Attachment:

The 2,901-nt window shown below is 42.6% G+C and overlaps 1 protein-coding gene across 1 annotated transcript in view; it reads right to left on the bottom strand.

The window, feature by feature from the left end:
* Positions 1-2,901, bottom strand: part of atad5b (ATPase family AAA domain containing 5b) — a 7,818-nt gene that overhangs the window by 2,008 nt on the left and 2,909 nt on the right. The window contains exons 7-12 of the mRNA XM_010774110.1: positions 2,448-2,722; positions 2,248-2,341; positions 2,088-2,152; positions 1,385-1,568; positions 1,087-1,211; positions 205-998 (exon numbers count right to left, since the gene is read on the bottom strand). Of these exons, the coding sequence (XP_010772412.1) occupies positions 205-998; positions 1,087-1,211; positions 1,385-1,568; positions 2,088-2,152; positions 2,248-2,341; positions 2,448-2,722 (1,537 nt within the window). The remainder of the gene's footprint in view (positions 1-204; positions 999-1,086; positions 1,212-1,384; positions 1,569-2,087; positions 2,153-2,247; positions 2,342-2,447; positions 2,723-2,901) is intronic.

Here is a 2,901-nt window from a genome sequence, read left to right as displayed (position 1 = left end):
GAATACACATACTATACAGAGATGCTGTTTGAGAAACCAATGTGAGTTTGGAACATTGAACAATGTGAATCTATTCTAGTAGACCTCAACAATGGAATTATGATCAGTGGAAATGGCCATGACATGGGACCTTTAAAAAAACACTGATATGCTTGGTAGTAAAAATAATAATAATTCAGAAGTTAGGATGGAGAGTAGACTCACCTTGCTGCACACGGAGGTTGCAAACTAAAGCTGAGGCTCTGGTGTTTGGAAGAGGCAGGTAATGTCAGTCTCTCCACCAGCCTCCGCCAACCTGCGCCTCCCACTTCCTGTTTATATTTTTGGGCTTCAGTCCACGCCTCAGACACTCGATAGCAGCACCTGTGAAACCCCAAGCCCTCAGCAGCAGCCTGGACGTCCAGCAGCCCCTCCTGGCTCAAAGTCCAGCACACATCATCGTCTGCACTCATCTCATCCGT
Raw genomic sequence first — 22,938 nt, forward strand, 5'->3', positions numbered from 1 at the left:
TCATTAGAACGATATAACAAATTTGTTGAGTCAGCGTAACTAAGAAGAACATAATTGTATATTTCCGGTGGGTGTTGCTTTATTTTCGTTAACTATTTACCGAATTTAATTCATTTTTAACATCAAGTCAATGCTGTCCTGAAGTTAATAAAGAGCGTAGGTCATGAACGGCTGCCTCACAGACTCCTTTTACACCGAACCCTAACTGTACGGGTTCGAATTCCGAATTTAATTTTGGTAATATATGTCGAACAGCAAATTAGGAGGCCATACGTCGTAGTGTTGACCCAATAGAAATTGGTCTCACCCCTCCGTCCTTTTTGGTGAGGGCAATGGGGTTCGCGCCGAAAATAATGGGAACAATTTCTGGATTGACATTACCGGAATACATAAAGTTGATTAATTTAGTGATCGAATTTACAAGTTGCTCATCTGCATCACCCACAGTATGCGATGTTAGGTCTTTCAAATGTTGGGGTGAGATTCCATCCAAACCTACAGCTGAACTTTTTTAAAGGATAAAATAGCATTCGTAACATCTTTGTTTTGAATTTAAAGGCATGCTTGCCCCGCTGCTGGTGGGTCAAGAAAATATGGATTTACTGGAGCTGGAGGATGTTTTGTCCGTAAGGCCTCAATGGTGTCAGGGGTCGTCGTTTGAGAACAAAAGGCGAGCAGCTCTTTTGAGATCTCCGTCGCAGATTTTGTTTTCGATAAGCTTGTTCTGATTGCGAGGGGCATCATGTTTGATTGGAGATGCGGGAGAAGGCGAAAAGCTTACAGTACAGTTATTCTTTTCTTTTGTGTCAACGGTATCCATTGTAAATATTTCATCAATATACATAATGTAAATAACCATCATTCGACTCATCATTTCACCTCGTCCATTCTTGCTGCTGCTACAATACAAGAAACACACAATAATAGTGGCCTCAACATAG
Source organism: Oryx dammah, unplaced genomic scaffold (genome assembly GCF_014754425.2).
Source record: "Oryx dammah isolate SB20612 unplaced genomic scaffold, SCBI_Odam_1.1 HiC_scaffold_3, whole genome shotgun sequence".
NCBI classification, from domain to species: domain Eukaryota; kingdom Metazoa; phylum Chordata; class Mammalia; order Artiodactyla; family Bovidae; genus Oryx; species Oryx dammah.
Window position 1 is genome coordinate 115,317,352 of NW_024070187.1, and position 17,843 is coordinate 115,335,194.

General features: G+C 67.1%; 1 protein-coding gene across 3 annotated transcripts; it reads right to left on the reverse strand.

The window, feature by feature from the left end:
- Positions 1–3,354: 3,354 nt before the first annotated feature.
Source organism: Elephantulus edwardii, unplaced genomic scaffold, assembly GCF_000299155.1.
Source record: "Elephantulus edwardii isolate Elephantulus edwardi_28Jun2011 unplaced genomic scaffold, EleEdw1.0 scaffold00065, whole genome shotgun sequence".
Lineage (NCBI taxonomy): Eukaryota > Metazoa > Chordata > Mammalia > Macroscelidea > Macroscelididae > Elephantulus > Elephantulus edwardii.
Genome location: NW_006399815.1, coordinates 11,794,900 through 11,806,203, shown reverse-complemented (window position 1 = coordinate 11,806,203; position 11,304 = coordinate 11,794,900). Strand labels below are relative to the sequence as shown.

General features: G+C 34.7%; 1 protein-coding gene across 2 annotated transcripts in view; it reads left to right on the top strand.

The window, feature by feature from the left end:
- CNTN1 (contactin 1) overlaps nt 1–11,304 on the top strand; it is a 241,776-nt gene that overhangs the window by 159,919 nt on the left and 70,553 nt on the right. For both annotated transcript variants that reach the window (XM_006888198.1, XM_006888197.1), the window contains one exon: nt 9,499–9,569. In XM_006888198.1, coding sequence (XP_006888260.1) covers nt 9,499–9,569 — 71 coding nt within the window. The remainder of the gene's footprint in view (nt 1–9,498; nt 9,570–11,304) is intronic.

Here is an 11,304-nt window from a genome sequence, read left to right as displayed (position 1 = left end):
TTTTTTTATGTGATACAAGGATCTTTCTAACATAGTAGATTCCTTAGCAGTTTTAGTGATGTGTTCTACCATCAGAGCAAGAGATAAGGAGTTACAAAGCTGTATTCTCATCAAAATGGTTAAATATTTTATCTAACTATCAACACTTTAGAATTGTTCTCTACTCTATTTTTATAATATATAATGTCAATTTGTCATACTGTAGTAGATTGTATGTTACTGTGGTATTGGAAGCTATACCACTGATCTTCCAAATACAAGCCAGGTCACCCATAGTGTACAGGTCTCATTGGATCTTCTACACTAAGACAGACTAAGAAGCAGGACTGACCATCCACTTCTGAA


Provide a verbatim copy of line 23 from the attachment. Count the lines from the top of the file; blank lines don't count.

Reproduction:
TTTTTTTATGTGATACAAGGATCTTTCTAACATAGTAGATTCCTTAGCAGTTTTAGTGATGTGTTCTACCATCAGAGCAAGAGATAAGGAGTTACAAAGCTGTATTCTCATCAAAATGGTTAAATATTTTATCTAACTATCAACACTTTAGAATTGTTCTCTACTCTATTTTTATAATATATAATGTCAATTTGTCATACTGTAGTAGATTGTATGTTACTGTGGTATTGGAAGCTATACCACTGATCTTCCAAATACAAGCCAGGTCACCCATAGTGTACAGGTCTCATTGGATCTTCTACACTAAGACAGACTAAGAAGCAGGACTGACCATCCACTTCTGAA